Hughes has been accused of an act of cultural vandalism. But publications such as the New Republic – and the New Statesman, for that matter – deserve to survive, let alone thrive, only if a readership exists for them, in print and online. Very few publications can afford as the Guardian does to operate a debt-financed expansionist model – it loses as much as £30m a year and yet professes the desire to become the “world’s leading liberal voice”. Let’s call the Guardian’s the Manchester City model of journalism. It is clearly one that Hughes no longer wishes to share. Yet can TNR become more than a vanity project without destroying its purpose and heritage, or losing its political identity altogether?

In a farewell memo to staff, Foer wrote: “Part of the joy has been the struggle: We’ve fought to preserve an institution that was perpetually imperilled.”

I empathise with what he said. One of the many pleasures (and challenges) of editing the New Statesman has indeed been the struggle: first you have to rethink the magazine for a new era and create a vibrant website; then you have to make it viable as a sustainable business as well as increase your influence and readership without the ruinous costs of marketing. In other words, the journalism becomes its own marketing. And I’m happy to say it’s working for us and we can face the future with confidence. Would that one could say the same of the stricken New Republic.

Jason Cowley is editor of the New Statesman. He has been the editor of Granta, a senior editor at the Observer and a staff writer at the Times.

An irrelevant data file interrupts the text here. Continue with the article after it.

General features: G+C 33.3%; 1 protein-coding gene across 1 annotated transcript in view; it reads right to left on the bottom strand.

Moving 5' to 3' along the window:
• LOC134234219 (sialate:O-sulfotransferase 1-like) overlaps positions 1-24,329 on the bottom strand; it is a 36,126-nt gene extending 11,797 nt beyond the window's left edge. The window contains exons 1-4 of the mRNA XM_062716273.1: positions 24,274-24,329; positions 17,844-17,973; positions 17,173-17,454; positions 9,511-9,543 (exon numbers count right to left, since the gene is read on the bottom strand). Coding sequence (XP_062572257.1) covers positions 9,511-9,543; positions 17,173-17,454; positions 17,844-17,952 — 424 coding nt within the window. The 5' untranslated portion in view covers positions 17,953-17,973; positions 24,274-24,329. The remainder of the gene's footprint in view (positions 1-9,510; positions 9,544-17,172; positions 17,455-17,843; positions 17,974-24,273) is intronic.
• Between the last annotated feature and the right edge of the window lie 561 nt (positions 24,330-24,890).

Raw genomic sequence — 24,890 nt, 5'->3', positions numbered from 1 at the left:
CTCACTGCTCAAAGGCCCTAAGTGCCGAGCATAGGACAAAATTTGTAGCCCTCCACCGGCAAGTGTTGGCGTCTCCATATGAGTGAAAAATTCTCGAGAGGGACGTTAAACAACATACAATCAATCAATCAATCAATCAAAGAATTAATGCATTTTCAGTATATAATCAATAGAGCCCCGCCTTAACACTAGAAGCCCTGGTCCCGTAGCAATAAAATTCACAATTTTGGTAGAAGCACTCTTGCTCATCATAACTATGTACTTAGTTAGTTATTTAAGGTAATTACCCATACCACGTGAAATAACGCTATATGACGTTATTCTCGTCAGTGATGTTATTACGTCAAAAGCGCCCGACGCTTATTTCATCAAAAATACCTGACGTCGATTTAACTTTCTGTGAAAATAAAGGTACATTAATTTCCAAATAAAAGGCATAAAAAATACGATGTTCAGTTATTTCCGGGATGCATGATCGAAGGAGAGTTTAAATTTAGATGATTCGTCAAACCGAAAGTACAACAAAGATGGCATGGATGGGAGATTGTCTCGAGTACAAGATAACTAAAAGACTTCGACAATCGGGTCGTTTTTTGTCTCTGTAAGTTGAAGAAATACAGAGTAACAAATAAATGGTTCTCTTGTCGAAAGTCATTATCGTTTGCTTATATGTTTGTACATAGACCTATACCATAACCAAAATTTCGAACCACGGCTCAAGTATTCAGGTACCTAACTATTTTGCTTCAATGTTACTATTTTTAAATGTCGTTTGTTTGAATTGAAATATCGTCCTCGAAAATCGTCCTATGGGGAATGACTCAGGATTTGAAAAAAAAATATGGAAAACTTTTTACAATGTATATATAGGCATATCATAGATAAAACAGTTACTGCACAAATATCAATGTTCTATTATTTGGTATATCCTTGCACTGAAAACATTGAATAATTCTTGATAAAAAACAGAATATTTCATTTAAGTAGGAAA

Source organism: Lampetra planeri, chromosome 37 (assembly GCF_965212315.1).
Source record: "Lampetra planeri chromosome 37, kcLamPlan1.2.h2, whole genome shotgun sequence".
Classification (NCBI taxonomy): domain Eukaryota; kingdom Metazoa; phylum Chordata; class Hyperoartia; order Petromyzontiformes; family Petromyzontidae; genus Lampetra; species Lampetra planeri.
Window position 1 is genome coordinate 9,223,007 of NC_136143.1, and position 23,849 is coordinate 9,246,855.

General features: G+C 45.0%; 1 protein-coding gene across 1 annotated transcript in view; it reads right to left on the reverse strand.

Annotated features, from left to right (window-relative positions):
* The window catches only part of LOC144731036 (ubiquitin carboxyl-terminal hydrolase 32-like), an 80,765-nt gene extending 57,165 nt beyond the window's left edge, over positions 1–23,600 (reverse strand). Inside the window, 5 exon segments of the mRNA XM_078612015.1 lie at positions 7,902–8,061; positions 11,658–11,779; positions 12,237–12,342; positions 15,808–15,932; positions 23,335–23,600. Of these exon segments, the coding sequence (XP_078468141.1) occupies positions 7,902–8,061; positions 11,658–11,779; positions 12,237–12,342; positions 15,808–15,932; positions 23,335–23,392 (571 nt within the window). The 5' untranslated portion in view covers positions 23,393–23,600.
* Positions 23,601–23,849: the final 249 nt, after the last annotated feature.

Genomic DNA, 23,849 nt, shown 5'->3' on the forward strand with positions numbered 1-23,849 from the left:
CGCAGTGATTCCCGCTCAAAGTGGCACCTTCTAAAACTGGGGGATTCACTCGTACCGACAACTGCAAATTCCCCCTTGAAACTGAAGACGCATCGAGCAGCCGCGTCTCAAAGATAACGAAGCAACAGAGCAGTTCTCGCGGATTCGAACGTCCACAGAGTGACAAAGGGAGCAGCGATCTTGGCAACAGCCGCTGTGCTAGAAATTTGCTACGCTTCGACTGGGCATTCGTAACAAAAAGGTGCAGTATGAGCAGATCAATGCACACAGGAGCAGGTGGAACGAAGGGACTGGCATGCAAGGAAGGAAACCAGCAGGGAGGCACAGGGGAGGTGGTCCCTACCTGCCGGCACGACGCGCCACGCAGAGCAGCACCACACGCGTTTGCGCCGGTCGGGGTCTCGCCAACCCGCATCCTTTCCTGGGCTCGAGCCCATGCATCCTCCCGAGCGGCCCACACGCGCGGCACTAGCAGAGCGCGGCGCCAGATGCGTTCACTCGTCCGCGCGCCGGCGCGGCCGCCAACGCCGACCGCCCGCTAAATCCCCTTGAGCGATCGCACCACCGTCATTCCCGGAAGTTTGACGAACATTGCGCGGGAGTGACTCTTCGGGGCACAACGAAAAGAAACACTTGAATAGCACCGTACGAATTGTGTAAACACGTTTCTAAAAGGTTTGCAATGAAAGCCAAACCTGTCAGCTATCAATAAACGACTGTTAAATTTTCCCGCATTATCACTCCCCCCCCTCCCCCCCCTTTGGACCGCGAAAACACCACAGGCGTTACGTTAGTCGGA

Photo: Getty
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Can Philip Hammond save the Conservatives from public anger at their DUP deal?

The Chancellor has the wriggle room to get close to the DUP's spending increase – but emotion matters more than facts in politics.

The magic money tree exists, and it is growing in Northern Ireland. That’s the attack line that Labour will throw at Theresa May in the wake of her £1bn deal with the DUP to keep her party in office.

It’s worth noting that while £1bn is a big deal in terms of Northern Ireland’s budget – just a touch under £10bn in 2016/17 – as far as the total expenditure of the British government goes, it’s peanuts.

The British government spent £778bn last year – we’re talking about spending an amount of money in Northern Ireland over the course of two years that the NHS loses in pen theft over the course of one in England. To match the increase in relative terms, you’d be looking at a £35bn increase in spending.

But, of course, political arguments are about gut instinct rather than actual numbers. The perception that the streets of Antrim are being paved by gold while the public realm in England, Scotland and Wales falls into disrepair is a real danger to the Conservatives.

But the good news for them is that last year Philip Hammond tweaked his targets to give himself greater headroom in case of a Brexit shock. Now the Tories have experienced a shock of a different kind – a Corbyn shock. That shock was partly due to the Labour leader’s good campaign and May’s bad campaign, but it was also powered by anger at cuts to schools and anger among NHS workers at Jeremy Hunt’s stewardship of the NHS. Conservative MPs have already made it clear to May that the party must not go to the country again while defending cuts to school spending.

Hammond can get to slightly under that £35bn and still stick to his targets. That will mean that the DUP still get to rave about their higher-than-average increase, while avoiding another election in which cuts to schools are front-and-centre. But whether that deprives Labour of their “cuts for you, but not for them” attack line is another question entirely. 

Stephen Bush is special correspondent at the New Statesman. His daily briefing, Morning Call, provides a quick and essential guide to domestic and global politics.